Team owners initially preferred an open-air stadium to return to the franchise’s cold-weather roots at suburban Metropolitan Stadium, where the Vikings played – and sometimes froze – from 1961 to 1981.
But the only way to get public help in paying for the project was to enclose it, ensuring the ability to host other sports and events. The Vikings have submitted a bid to host a future Super Bowl, and local leaders have envisioned hosting NCAA basketball tournament games, big-name concerts and the like.
With NFL attendance in a tough competition for customers with today’s in-home high-definition televisions, the Vikings have also focused on creating a fan experience that can’t be replicated elsewhere, from special lounges for following fantasy football results to intimate sightlines to the sidelines. Two giant scoreboards will measure more than 50 feet by 120 feet each.
“It’s very important that fans feel they’re not watching it from a blimp, that they’re watching it from close to the field,” chief executive officer Zygi Wilf said last year after the bill was finalized. “That’s very, very important. We underestimate that when we go to other stadiums, the fan experience, sit in those seats and see how it would be, and a lot of stadiums don’t have the closeness as we’re trying to get here.”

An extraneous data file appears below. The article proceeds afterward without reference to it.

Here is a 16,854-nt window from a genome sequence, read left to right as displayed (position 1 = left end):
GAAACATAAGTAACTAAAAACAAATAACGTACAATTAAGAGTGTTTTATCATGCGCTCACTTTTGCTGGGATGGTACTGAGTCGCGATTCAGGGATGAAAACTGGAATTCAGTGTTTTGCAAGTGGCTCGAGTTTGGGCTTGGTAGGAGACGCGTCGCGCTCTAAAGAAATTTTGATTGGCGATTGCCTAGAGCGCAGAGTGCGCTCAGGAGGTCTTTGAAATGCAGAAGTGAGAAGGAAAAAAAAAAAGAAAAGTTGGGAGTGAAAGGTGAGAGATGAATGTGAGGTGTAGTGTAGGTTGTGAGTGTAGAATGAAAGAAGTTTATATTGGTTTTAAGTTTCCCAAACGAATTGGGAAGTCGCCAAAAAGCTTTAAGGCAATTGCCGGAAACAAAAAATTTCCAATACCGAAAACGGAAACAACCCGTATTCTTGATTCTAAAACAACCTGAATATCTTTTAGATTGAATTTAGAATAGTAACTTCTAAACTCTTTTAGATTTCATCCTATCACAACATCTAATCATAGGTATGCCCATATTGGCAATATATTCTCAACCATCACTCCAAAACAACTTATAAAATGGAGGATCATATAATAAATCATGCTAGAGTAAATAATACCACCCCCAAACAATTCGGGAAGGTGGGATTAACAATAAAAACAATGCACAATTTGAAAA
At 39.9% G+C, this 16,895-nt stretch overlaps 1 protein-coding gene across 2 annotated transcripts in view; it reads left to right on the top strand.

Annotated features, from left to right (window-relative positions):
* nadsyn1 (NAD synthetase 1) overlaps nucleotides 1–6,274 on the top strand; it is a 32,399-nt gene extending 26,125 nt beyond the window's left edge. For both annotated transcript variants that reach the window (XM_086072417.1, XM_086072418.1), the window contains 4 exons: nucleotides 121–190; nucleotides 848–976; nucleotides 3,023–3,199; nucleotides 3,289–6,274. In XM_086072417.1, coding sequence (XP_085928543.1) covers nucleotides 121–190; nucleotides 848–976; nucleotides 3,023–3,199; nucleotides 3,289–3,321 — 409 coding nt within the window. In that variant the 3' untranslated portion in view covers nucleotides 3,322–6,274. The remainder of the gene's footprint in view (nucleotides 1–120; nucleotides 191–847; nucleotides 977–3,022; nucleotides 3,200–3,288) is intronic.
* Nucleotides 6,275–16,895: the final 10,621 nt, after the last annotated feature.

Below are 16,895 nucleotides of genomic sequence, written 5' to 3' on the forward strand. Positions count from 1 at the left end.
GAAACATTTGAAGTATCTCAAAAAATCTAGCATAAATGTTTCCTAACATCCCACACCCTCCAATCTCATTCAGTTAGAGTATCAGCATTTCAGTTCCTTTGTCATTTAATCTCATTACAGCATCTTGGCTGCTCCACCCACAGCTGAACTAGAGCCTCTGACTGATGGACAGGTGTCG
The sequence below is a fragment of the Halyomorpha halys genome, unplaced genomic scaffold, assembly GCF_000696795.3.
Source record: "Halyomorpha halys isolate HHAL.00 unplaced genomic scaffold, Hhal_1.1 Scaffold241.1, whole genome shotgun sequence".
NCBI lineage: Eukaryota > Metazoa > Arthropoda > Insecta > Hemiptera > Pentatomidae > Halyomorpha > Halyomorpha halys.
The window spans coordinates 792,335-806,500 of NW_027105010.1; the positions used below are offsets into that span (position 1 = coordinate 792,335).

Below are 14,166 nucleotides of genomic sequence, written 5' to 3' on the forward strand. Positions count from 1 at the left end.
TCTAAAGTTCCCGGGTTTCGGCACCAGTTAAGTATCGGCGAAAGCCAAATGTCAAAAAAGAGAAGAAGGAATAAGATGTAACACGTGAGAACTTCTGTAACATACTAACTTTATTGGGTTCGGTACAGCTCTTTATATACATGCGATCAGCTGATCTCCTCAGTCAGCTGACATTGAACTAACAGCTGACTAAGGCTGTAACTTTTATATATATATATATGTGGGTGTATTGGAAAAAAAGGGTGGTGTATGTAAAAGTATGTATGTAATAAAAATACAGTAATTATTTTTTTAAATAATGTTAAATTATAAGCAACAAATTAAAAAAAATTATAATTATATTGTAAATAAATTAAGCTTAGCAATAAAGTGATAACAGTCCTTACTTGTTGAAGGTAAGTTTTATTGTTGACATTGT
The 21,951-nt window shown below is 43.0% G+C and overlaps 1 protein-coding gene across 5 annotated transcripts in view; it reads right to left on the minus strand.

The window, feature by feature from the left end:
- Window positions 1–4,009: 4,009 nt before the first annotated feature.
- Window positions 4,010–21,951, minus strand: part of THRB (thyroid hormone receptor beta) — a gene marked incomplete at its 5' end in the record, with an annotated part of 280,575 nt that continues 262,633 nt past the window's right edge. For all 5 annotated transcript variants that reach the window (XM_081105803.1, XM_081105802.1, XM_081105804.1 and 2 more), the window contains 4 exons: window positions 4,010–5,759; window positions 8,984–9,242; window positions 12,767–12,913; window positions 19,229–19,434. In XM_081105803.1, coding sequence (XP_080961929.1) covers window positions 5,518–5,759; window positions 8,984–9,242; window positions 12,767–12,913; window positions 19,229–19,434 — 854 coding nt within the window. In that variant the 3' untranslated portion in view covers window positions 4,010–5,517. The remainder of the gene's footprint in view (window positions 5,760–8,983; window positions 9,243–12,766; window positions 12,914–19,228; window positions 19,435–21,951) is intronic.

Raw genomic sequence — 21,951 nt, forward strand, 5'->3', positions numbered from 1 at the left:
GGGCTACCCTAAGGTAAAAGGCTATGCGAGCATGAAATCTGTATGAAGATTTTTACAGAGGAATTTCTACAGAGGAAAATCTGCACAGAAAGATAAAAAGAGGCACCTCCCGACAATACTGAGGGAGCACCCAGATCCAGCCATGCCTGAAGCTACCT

Dozens of purple-jersey-clad fans snatched up the limited amount of free tickets available to the public, singing a couple of bars of the team fight song, “Skol Vikings,” before the program began.
They cheered the handful of key officials who helped shepherd the project to approval through the tricky channels of state and city politics. One of the luminaries who appeared on stage to tout the design was former Vikings head coach Bud Grant, who took the team to four Super Bowls.
“I’ve always been an advocate of outdoor football,” Grant said. “Not anymore.”<< previous 1 2 3 4 next >>